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Associations between television viewing and consumption of commonly advertised foods among New Zealand children and young adolescents

Published online by Cambridge University Press:  02 January 2007

Jennifer Utter
Affiliation:
Epidemiology and Biostatistics, School of Population Health, University of Auckland, Private Bag 92019, Auckland, New Zealand
Robert Scragg
Affiliation:
Epidemiology and Biostatistics, School of Population Health, University of Auckland, Private Bag 92019, Auckland, New Zealand
David Schaaf
Affiliation:
Epidemiology and Biostatistics, School of Population Health, University of Auckland, Private Bag 92019, Auckland, New Zealand
Corresponding
E-mail address:
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Abstract

Objectives

To explore how time spent watching television (TV) is associated with the dietary behaviours of New Zealand children and young adolescents.

Design

Secondary data analysis of a nationally representative, cross-sectional survey.

Setting

In homes or schools of New Zealand school students.

Participants

In total, 3275 children aged 5 to 14 years.

Results

The odds of being overweight or obese increased with duration of TV viewing for children and adolescents when controlling for age, sex, ethnicity, socio-economic status and physical activity. Children and adolescents who watched the most TV were significantly more likely to be higher consumers of foods most commonly advertised on TV: soft drinks and fruit drinks, some sweets and snacks, and some fast foods. Both children and adolescents watching two or more hours of TV a day were more than twice as likely to drink soft drinks five times a week or more (P = 0.03 and P = 0.04, respectively), eat hamburgers at least once a week (both P = 0.02), and eat French fries at least once a week (both P < 0.01).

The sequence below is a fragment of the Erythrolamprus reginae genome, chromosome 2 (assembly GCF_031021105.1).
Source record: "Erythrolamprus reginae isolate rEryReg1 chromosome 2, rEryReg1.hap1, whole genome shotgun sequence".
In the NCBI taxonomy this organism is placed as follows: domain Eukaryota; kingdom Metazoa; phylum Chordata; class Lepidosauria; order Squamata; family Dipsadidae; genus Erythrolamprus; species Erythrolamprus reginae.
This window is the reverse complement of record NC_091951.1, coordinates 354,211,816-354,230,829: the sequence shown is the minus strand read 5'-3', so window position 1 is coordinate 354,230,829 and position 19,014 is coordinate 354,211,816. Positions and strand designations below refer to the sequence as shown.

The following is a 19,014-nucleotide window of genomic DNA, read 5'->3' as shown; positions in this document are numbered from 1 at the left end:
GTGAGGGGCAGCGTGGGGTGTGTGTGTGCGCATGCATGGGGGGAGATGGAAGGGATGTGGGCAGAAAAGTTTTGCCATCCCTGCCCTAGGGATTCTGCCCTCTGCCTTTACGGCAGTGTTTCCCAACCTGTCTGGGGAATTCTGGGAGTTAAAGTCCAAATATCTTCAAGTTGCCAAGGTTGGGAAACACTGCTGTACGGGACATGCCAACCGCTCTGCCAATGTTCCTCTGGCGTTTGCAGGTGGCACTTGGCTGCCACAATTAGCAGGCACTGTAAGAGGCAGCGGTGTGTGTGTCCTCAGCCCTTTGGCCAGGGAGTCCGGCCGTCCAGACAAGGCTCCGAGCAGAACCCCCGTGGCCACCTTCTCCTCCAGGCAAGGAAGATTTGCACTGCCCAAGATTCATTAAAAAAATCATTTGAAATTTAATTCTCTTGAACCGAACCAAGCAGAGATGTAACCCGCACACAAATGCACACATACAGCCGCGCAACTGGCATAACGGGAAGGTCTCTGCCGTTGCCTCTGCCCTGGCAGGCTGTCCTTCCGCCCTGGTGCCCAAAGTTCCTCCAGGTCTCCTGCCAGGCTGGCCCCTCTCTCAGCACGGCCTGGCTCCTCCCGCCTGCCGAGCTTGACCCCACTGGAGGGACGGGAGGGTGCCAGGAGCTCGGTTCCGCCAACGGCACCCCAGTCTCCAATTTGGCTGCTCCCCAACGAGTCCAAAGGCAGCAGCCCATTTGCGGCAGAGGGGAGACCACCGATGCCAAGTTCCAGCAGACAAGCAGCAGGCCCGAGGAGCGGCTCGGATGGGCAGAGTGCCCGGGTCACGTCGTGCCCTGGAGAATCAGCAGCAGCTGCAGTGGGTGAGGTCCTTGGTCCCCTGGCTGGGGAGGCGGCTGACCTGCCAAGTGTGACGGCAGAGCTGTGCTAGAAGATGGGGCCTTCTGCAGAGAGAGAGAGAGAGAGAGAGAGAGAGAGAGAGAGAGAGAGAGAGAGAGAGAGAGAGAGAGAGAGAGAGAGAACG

Conclusions

These findings suggest that longer duration of TV watching (thus, more frequent exposure to advertising) influences the frequency of consumption of soft drinks, some sweets and snacks, and some fast foods among children and young adolescents. Efforts to curtail the amount of time children spend watching TV may result in better dietary habits and weight control for children and adolescents. Future studies examining the impact of advertising on children's diets through interventions and international comparisons of legislation would provide more definitive evidence of the role of advertising in child and adolescent obesity.

Type
Research Article
Copyright
Copyright © The Authors 2006

References

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